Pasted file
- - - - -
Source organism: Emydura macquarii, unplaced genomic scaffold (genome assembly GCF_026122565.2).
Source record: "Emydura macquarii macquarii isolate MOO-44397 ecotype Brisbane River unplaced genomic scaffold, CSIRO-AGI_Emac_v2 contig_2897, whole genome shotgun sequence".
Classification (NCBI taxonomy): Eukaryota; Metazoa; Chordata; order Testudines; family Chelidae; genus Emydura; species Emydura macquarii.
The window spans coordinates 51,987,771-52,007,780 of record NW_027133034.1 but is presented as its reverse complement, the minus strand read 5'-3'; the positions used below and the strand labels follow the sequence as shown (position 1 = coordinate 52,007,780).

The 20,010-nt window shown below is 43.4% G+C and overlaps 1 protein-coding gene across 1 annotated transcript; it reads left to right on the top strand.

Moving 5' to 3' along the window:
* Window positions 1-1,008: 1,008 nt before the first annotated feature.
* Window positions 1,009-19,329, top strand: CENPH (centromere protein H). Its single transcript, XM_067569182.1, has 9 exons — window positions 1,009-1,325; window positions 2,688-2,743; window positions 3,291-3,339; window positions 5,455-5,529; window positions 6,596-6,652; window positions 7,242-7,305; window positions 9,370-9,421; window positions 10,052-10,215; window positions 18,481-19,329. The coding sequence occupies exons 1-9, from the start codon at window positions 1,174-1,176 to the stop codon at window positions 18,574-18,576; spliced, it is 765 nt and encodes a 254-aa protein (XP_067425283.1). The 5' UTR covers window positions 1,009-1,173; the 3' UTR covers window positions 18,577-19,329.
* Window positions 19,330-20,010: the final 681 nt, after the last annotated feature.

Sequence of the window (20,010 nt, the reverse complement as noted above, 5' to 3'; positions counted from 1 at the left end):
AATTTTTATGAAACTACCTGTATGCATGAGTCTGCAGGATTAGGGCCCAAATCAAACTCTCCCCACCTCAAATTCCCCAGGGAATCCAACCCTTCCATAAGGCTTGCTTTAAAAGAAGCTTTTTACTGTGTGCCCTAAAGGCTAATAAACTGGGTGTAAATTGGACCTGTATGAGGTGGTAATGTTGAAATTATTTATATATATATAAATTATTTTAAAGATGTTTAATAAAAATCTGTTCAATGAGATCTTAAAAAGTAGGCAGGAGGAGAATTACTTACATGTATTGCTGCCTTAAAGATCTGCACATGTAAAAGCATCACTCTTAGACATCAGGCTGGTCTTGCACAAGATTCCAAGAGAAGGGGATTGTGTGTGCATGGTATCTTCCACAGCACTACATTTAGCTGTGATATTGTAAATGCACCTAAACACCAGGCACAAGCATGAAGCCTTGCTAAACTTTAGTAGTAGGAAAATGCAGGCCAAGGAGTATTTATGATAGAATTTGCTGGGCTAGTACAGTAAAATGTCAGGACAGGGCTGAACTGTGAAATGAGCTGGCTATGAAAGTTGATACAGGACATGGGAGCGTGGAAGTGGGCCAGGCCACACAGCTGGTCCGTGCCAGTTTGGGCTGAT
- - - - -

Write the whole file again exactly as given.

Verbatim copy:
Source organism: Emydura macquarii, unplaced genomic scaffold (genome assembly GCF_026122565.2).
Source record: "Emydura macquarii macquarii isolate MOO-44397 ecotype Brisbane River unplaced genomic scaffold, CSIRO-AGI_Emac_v2 contig_2897, whole genome shotgun sequence".
Classification (NCBI taxonomy): Eukaryota; Metazoa; Chordata; order Testudines; family Chelidae; genus Emydura; species Emydura macquarii.
The window spans coordinates 51,987,771-52,007,780 of record NW_027133034.1 but is presented as its reverse complement, the minus strand read 5'-3'; the positions used below and the strand labels follow the sequence as shown (position 1 = coordinate 52,007,780).

The 20,010-nt window shown below is 43.4% G+C and overlaps 1 protein-coding gene across 1 annotated transcript; it reads left to right on the top strand.

Moving 5' to 3' along the window:
* Window positions 1-1,008: 1,008 nt before the first annotated feature.
* Window positions 1,009-19,329, top strand: CENPH (centromere protein H). Its single transcript, XM_067569182.1, has 9 exons — window positions 1,009-1,325; window positions 2,688-2,743; window positions 3,291-3,339; window positions 5,455-5,529; window positions 6,596-6,652; window positions 7,242-7,305; window positions 9,370-9,421; window positions 10,052-10,215; window positions 18,481-19,329. The coding sequence occupies exons 1-9, from the start codon at window positions 1,174-1,176 to the stop codon at window positions 18,574-18,576; spliced, it is 765 nt and encodes a 254-aa protein (XP_067425283.1). The 5' UTR covers window positions 1,009-1,173; the 3' UTR covers window positions 18,577-19,329.
* Window positions 19,330-20,010: the final 681 nt, after the last annotated feature.

Sequence of the window (20,010 nt, the reverse complement as noted above, 5' to 3'; positions counted from 1 at the left end):
AATTTTTATGAAACTACCTGTATGCATGAGTCTGCAGGATTAGGGCCCAAATCAAACTCTCCCCACCTCAAATTCCCCAGGGAATCCAACCCTTCCATAAGGCTTGCTTTAAAAGAAGCTTTTTACTGTGTGCCCTAAAGGCTAATAAACTGGGTGTAAATTGGACCTGTATGAGGTGGTAATGTTGAAATTATTTATATATATATAAATTATTTTAAAGATGTTTAATAAAAATCTGTTCAATGAGATCTTAAAAAGTAGGCAGGAGGAGAATTACTTACATGTATTGCTGCCTTAAAGATCTGCACATGTAAAAGCATCACTCTTAGACATCAGGCTGGTCTTGCACAAGATTCCAAGAGAAGGGGATTGTGTGTGCATGGTATCTTCCACAGCACTACATTTAGCTGTGATATTGTAAATGCACCTAAACACCAGGCACAAGCATGAAGCCTTGCTAAACTTTAGTAGTAGGAAAATGCAGGCCAAGGAGTATTTATGATAGAATTTGCTGGGCTAGTACAGTAAAATGTCAGGACAGGGCTGAACTGTGAAATGAGCTGGCTATGAAAGTTGATACAGGACATGGGAGCGTGGAAGTGGGCCAGGCCACACAGCTGGTCCGTGCCAGTTTGGGCTGAT